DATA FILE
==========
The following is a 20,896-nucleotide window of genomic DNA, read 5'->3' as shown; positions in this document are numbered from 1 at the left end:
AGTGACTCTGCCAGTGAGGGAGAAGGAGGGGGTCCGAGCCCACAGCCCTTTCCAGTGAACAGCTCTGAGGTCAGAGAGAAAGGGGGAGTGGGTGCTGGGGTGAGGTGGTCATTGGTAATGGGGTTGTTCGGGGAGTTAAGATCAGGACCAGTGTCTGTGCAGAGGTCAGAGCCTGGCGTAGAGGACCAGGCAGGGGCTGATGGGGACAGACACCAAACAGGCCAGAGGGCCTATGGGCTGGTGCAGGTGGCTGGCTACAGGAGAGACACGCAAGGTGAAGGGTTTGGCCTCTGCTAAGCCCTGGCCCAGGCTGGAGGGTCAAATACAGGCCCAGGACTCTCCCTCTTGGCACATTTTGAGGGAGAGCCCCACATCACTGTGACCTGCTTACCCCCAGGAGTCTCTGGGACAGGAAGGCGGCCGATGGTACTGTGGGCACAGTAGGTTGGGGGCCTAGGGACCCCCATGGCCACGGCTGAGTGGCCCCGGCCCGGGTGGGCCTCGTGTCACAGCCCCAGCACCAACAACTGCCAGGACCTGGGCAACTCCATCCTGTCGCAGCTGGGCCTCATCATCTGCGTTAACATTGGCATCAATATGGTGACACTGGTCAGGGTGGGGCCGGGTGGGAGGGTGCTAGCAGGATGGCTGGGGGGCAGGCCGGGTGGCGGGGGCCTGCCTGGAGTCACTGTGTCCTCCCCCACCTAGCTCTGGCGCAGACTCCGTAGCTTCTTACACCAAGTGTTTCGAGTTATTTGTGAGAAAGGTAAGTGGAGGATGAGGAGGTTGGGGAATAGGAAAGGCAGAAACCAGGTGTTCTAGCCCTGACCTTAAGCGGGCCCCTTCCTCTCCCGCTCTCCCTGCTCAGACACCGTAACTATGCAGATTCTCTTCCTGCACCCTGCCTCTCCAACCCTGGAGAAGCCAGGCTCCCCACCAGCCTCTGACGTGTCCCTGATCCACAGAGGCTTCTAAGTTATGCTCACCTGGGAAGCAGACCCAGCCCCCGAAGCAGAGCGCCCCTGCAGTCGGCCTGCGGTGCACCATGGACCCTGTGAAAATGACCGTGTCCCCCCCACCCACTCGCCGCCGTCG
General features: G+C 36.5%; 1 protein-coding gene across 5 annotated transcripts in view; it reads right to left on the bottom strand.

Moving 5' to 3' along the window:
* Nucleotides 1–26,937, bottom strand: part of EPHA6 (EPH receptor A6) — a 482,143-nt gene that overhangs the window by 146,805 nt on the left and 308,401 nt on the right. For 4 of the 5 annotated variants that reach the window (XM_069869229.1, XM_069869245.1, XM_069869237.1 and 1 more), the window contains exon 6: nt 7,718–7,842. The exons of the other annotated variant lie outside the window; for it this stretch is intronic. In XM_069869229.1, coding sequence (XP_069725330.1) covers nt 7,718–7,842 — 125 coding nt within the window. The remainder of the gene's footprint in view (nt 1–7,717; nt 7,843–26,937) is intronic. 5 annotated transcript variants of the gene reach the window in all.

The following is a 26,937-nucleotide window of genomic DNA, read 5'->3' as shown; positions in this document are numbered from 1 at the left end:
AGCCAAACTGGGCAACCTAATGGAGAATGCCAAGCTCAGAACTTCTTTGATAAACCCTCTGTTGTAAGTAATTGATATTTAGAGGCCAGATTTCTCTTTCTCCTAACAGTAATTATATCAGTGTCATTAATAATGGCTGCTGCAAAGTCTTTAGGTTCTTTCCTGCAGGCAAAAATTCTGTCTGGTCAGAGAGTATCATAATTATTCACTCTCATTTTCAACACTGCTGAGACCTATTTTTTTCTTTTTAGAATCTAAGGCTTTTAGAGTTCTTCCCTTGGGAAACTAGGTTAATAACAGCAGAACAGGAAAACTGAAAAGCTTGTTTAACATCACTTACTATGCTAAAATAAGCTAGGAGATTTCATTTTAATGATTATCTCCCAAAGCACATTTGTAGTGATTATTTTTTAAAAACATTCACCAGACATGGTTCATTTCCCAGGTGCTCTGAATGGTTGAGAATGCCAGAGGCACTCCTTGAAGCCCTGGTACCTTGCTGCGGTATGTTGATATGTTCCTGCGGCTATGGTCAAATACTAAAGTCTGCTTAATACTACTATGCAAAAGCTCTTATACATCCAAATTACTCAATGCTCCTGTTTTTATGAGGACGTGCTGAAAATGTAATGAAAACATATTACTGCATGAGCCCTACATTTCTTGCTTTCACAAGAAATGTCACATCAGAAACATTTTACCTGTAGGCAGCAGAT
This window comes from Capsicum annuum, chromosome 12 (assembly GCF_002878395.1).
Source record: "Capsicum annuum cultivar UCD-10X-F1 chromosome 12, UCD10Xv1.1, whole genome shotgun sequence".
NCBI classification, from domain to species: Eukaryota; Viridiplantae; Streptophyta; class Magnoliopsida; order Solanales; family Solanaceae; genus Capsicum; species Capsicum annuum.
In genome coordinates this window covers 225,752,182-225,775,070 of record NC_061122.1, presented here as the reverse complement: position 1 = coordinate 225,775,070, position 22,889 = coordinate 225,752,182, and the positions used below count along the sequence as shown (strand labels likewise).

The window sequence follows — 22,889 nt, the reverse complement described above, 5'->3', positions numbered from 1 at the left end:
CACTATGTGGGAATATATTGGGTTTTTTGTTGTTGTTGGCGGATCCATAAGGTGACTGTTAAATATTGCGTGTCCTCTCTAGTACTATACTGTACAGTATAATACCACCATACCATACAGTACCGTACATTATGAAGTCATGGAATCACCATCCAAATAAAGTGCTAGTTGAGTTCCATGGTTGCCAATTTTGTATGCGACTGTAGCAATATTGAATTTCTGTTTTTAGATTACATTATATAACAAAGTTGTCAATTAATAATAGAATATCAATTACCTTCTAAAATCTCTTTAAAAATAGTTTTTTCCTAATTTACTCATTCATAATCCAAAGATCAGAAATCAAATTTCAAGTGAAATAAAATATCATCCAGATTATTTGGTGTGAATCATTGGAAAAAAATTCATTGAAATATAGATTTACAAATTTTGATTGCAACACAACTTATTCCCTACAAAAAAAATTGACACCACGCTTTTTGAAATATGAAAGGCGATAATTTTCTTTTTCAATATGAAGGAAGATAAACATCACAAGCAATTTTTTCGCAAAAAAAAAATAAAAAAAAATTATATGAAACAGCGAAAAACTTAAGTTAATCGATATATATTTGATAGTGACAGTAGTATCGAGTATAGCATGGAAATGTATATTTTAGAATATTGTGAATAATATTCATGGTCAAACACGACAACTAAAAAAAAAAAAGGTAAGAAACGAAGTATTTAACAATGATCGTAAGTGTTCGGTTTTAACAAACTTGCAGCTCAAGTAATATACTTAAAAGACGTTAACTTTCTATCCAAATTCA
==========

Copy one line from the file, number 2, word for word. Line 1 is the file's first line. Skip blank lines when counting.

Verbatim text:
AGTGACTCTGCCAGTGAGGGAGAAGGAGGGGGTCCGAGCCCACAGCCCTTTCCAGTGAACAGCTCTGAGGTCAGAGAGAAAGGGGGAGTGGGTGCTGGGGTGAGGTGGTCATTGGTAATGGGGTTGTTCGGGGAGTTAAGATCAGGACCAGTGTCTGTGCAGAGGTCAGAGCCTGGCGTAGAGGACCAGGCAGGGGCTGATGGGGACAGACACCAAACAGGCCAGAGGGCCTATGGGCTGGTGCAGGTGGCTGGCTACAGGAGAGACACGCAAGGTGAAGGGTTTGGCCTCTGCTAAGCCCTGGCCCAGGCTGGAGGGTCAAATACAGGCCCAGGACTCTCCCTCTTGGCACATTTTGAGGGAGAGCCCCACATCACTGTGACCTGCTTACCCCCAGGAGTCTCTGGGACAGGAAGGCGGCCGATGGTACTGTGGGCACAGTAGGTTGGGGGCCTAGGGACCCCCATGGCCACGGCTGAGTGGCCCCGGCCCGGGTGGGCCTCGTGTCACAGCCCCAGCACCAACAACTGCCAGGACCTGGGCAACTCCATCCTGTCGCAGCTGGGCCTCATCATCTGCGTTAACATTGGCATCAATATGGTGACACTGGTCAGGGTGGGGCCGGGTGGGAGGGTGCTAGCAGGATGGCTGGGGGGCAGGCCGGGTGGCGGGGGCCTGCCTGGAGTCACTGTGTCCTCCCCCACCTAGCTCTGGCGCAGACTCCGTAGCTTCTTACACCAAGTGTTTCGAGTTATTTGTGAGAAAGGTAAGTGGAGGATGAGGAGGTTGGGGAATAGGAAAGGCAGAAACCAGGTGTTCTAGCCCTGACCTTAAGCGGGCCCCTTCCTCTCCCGCTCTCCCTGCTCAGACACCGTAACTATGCAGATTCTCTTCCTGCACCCTGCCTCTCCAACCCTGGAGAAGCCAGGCTCCCCACCAGCCTCTGACGTGTCCCTGATCCACAGAGGCTTCTAAGTTATGCTCACCTGGGAAGCAGACCCAGCCCCCGAAGCAGAGCGCCCCTGCAGTCGGCCTGCGGTGCACCATGGACCCTGTGAAAATGACCGTGTCCCCCCCACCCACTCGCCGCCGTCG